Filling out the appropriate eras— no simple task as the show features moments from the Civil War forward through the Reagan era— in sartorial selection, Costume Designer Becky Flickinger reconstructs the iconic looks of these well-known historical villains. The filthy Santa suit worn by Samuel Byck, the sleazy suspenders seen on The Proprietor, Flickinger focuses on nuances in her costume design to make each of these characters stand out. These costumes, placed against the aforementioned scenery and lighting, put a polished finishing touch on the show’s overall aesthetic.
The ensemble, who is featured very briefly on the stage, has two moments wherein their voices truly shine. Appearing briefly at the top of “How I Saved Roosevelt” and more fully during “Something Just Broke”, the quintet ensemble (Chris Barsam, Sarah J. Chrzanowski, David Rusinko, Sarah Elizabeth Sickels, and Gabriel L.M. Webster) creates warmly energetic harmonies for both of these numbers. Barsam, who doubles as President Gerald Ford, does an impeccable job of imitating the 38th POTUS in both speech pattern and mannerism. Little Adrien Amrhein also deserves a nod for his precocious little temper-tantrum when playing in the scene as Sara Jane Moore’s son, Billy.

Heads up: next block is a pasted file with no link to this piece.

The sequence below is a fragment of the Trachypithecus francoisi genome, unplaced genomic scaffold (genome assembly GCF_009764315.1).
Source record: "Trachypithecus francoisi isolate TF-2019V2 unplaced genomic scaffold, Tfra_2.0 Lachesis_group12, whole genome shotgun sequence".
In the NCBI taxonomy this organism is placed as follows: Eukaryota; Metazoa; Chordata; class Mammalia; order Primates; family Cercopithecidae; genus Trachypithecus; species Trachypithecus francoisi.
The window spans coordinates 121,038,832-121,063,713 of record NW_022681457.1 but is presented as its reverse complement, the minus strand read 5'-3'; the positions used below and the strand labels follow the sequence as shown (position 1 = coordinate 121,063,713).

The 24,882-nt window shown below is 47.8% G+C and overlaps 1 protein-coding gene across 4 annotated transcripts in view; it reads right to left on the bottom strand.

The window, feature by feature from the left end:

Lynette “Squeaky” Fromme (Emily Boling Mackay) and Sarah Jane Moore (Laurie Sentman Starkey) make a lousy attempt on Gerald Ford’s life, but their interactions leading up to that moment are hysterical. Starkey embodies a healthy dose of comedic relief in her highly characterized role. Mackay showcases her vocal prowess in “Unworthy of Your Love”, a duet shared with Hinckley (Aaron Dalton.) Masterfully disguised as the spitting image of John Hinckley, Dalton has a glorious voice and makes this duet his moment of radiance. In addition to having a sensational vocal sound, his character work with Hinckley is spot on, bordering on scary with how well he embodies the quirk of this particular historical assassin.